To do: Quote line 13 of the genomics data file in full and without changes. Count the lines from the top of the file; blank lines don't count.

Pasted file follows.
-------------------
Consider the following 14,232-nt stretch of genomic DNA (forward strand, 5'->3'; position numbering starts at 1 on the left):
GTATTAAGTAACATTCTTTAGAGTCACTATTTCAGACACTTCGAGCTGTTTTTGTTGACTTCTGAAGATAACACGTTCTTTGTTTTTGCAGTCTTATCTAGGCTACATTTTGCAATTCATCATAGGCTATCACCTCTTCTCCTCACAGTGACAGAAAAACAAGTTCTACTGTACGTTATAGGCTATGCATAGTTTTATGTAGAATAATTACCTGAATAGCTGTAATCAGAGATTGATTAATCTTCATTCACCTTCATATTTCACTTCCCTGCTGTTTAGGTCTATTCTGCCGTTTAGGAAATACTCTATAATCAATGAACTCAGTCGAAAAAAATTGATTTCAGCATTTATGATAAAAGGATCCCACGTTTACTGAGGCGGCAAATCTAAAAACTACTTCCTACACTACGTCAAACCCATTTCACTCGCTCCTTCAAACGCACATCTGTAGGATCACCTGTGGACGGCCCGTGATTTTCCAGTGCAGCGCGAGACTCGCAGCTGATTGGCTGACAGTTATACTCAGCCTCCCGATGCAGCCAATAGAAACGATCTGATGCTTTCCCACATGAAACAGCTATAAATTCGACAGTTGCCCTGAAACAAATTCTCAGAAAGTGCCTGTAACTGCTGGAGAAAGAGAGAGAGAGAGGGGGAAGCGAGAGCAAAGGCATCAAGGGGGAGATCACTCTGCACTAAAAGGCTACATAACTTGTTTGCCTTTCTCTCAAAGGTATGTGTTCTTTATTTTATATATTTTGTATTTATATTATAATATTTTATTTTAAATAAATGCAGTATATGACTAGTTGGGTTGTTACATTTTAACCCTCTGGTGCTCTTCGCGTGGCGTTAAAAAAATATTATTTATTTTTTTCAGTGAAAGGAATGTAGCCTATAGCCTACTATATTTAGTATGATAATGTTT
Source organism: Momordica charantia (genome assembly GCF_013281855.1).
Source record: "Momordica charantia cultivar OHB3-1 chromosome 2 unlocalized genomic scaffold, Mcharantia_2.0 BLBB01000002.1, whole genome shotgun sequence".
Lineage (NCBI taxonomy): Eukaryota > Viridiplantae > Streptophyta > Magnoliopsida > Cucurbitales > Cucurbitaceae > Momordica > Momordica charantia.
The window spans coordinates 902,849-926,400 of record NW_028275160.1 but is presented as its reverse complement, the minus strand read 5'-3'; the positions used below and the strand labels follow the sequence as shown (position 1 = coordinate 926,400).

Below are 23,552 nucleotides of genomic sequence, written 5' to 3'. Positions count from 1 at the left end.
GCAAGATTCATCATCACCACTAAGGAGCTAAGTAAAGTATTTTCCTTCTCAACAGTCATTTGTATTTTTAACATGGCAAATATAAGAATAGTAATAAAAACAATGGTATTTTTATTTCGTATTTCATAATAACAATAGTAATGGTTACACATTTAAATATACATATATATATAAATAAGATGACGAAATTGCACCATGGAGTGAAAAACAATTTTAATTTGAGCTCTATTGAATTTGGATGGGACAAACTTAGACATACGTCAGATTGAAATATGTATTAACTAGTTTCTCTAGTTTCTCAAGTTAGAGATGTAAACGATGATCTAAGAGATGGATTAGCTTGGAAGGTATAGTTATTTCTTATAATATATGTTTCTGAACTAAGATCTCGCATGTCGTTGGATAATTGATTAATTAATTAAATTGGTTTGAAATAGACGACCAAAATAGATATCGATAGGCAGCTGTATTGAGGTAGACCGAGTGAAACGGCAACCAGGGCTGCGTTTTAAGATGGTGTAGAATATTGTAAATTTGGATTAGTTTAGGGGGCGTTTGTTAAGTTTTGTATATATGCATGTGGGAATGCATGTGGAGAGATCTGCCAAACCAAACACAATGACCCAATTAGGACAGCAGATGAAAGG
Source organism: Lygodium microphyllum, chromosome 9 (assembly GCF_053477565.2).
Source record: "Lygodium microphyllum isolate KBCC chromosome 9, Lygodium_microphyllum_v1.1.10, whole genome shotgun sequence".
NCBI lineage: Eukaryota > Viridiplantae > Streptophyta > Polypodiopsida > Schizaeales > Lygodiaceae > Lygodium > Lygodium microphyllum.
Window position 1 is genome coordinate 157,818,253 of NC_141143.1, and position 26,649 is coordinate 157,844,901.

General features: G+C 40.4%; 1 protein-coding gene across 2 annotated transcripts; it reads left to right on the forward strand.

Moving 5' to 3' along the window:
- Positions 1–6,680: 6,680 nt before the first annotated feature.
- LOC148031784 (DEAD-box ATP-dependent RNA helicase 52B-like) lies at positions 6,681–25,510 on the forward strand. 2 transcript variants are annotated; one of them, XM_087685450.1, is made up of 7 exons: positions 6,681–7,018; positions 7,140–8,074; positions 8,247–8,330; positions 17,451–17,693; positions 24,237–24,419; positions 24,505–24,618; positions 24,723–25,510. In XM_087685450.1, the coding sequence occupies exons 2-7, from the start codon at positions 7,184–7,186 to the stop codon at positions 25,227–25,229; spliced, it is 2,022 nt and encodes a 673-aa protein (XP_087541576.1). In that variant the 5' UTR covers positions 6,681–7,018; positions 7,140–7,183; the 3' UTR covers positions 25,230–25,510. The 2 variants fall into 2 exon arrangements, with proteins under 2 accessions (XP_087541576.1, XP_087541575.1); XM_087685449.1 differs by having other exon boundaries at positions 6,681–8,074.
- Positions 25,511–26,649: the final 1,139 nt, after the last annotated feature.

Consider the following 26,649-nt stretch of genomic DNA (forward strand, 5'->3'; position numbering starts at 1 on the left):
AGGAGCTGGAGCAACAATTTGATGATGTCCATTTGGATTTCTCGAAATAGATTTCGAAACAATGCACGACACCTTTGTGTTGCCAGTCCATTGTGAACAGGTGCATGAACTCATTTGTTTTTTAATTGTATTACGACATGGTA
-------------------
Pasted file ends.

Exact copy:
General features: G+C 40.4%; 1 protein-coding gene across 2 annotated transcripts; it reads left to right on the forward strand.